He stated that the latest action did not target Stellantis, reflecting new momentum in the negotiations.
US President Joe Biden and former President Donald Trump, who is running for re-election, both visited the Detroit area this week to address the issue, which comes at a time when labor tensions are rising throughout the nation.
The union initiated negotiations seeking, among other things, a roughly 40% increase in pay over four years and an end to practices that grant new hires lower pay and fewer benefits.
The companies have maintained that the union’s demands would hinder their capacity for long-term investment in the US economy. They have retaliated with a roughly 20 percent pay rise and other concessions.
This week, on the picket line in Michigan, many employees expressed their readiness for a protracted struggle.
Since labor contracts expired on September 14, the union, which represents 146,000 employees at the three companies, has been gradually increasing pressure on the automakers to reach an agreement in the interest of the US economy.
The most recent action extends the work stoppages to a Ford plant in Chicago that produces Explorers and a GM plant in Michigan that produces large crossover SUVs such as the Chevrolet Traverse and Buick Enclave.
Prior union objectives included 38 facilities for the distribution of parts to dealers and three factories, one for each company.
The company reported that it had not received a “comprehensive” response since submitting a proposal on September 21. The offer was described as providing “historic wage increases and job security without jeopardizing our future in the US economy.”
Gerald Johnson, executive vice president for global manufacturing, stated, “We continue to be ready and willing to negotiate in good faith in order to reach an agreement that benefits you and does not benefit non-union manufacturers within the US economy.”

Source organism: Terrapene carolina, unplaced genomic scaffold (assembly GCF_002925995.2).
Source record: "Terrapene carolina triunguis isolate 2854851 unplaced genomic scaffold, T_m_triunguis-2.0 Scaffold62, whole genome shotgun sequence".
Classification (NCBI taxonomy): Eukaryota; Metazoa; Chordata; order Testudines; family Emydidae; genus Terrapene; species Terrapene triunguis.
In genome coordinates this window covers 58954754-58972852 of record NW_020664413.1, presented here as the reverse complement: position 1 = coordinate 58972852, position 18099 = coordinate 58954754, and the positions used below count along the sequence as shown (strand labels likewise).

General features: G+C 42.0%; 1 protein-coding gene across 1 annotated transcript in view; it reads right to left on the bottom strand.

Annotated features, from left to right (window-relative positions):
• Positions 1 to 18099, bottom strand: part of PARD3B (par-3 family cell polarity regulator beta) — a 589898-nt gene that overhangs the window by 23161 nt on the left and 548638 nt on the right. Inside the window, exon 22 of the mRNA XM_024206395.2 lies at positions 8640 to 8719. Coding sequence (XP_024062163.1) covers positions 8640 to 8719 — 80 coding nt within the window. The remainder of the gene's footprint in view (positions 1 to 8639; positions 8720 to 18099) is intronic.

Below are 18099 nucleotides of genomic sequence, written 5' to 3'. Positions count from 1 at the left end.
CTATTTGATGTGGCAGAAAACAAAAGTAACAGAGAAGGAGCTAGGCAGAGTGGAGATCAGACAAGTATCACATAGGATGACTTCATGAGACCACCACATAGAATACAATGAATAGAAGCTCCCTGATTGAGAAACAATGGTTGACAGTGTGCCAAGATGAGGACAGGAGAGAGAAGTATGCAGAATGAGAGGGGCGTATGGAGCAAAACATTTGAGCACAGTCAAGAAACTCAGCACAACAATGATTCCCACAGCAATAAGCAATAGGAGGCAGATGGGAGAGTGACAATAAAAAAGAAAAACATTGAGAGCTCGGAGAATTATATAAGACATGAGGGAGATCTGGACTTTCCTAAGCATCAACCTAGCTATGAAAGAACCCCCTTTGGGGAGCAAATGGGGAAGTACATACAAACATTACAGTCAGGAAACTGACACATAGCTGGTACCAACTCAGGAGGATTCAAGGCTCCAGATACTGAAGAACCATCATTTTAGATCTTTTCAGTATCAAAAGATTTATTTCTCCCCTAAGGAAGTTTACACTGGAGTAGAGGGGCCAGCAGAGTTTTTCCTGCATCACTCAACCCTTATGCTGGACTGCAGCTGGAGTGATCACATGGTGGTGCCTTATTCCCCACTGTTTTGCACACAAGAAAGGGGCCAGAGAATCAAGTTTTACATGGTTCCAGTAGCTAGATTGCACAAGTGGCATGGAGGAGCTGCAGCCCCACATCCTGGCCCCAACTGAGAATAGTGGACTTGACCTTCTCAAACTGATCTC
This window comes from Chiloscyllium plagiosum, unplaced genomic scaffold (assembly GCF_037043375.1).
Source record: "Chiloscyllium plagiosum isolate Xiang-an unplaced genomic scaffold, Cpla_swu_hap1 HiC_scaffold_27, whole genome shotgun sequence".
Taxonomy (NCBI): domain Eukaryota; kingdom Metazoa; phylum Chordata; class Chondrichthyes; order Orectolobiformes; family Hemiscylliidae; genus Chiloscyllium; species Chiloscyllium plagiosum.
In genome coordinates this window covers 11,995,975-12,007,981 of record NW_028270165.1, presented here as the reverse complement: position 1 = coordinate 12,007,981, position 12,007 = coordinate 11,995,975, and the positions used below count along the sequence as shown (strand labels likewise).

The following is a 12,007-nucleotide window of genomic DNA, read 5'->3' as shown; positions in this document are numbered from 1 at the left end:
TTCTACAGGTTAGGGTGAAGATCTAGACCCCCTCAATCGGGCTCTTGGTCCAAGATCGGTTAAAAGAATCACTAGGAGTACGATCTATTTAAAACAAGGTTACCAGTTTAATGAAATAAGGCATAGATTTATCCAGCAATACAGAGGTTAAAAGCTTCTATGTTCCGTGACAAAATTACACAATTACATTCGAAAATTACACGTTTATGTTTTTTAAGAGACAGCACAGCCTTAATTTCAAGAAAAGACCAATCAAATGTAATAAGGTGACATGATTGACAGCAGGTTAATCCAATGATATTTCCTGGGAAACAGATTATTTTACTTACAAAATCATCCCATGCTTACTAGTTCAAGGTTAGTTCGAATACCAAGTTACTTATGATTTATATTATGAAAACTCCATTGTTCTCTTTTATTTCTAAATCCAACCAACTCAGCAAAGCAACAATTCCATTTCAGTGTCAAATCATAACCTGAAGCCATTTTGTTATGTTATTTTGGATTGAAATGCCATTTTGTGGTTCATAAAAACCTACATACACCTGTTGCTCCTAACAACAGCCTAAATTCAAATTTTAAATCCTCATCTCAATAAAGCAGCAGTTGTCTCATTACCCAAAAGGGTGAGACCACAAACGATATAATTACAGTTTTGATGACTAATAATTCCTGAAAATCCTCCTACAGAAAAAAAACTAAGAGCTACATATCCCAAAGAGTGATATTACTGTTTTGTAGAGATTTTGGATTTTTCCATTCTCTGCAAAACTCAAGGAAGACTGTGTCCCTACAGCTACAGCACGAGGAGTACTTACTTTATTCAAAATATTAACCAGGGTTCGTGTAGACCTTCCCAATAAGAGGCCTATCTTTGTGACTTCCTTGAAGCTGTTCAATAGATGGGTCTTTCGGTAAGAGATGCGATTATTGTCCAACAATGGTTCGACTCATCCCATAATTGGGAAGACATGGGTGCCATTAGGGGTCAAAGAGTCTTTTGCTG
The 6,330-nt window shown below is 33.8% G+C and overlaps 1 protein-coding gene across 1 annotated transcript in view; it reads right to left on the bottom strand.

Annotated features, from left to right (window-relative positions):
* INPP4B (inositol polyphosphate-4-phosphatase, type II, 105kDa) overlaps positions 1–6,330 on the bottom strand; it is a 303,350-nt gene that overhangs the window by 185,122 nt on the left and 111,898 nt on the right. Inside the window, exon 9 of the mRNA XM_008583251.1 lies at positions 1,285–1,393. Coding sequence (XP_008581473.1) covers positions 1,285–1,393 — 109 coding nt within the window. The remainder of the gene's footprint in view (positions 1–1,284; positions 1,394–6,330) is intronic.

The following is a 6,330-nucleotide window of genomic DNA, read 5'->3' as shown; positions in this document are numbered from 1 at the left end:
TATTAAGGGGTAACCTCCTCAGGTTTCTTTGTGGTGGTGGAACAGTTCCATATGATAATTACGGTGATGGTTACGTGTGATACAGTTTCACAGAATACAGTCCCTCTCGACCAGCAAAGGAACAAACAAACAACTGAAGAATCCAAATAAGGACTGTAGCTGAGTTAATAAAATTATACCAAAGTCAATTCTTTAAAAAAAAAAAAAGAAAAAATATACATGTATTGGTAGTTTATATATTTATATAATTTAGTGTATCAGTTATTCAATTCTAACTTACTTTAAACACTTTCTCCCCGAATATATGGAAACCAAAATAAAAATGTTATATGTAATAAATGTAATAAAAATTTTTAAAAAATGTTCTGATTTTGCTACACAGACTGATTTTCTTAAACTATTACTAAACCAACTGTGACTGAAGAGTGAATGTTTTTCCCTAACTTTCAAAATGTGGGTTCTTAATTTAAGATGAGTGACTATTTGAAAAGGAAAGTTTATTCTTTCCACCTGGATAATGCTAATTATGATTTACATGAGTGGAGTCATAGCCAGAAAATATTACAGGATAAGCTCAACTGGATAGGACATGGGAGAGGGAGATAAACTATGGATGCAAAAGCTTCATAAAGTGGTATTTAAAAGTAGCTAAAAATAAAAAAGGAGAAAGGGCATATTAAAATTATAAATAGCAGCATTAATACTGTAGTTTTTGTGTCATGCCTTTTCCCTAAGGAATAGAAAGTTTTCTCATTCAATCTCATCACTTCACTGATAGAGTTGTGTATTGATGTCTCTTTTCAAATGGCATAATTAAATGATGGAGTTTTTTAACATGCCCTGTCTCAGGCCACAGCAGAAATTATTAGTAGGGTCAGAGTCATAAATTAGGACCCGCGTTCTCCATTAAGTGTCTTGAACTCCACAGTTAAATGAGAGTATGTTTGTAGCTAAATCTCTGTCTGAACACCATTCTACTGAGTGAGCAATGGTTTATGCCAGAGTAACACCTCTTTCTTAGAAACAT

In its first week alone, the standoff had caused an estimated $1.6 billion (£1.3 billion) in economic losses. Including more than $100 million (£81 million) in lost wages – a burden that is weighing on local economies.
In Wayne, Michigan, Jennifer Romero owns the Karma Coffee & Kitchen. Down the street from a decommissioned Ford plant, her store hangs a strike leaflet. Jennifer reports that store sales have been noticeably sluggish in the US economy.
She stated, “Our neighborhood consists primarily of blue-collar workers.” “If they aren’t working, they aren’t spending money, and if they’re not spending money, we’re not making money within the US economy.”
According to Wall Street analyst Dan Ives of Wedbush Securities, the timing of the dispute “could not be worse” for the automakers, who face high investment costs and intense competition as the industry powers up production of electric vehicles within the US economy.
This is a pivotal time for Detroit and the future of the auto industry in the US economy, as we firmly believe that if GM, Ford, and Stellantis accept the agreement on the table, the future of the US auto industry will be very bleak within the US economy.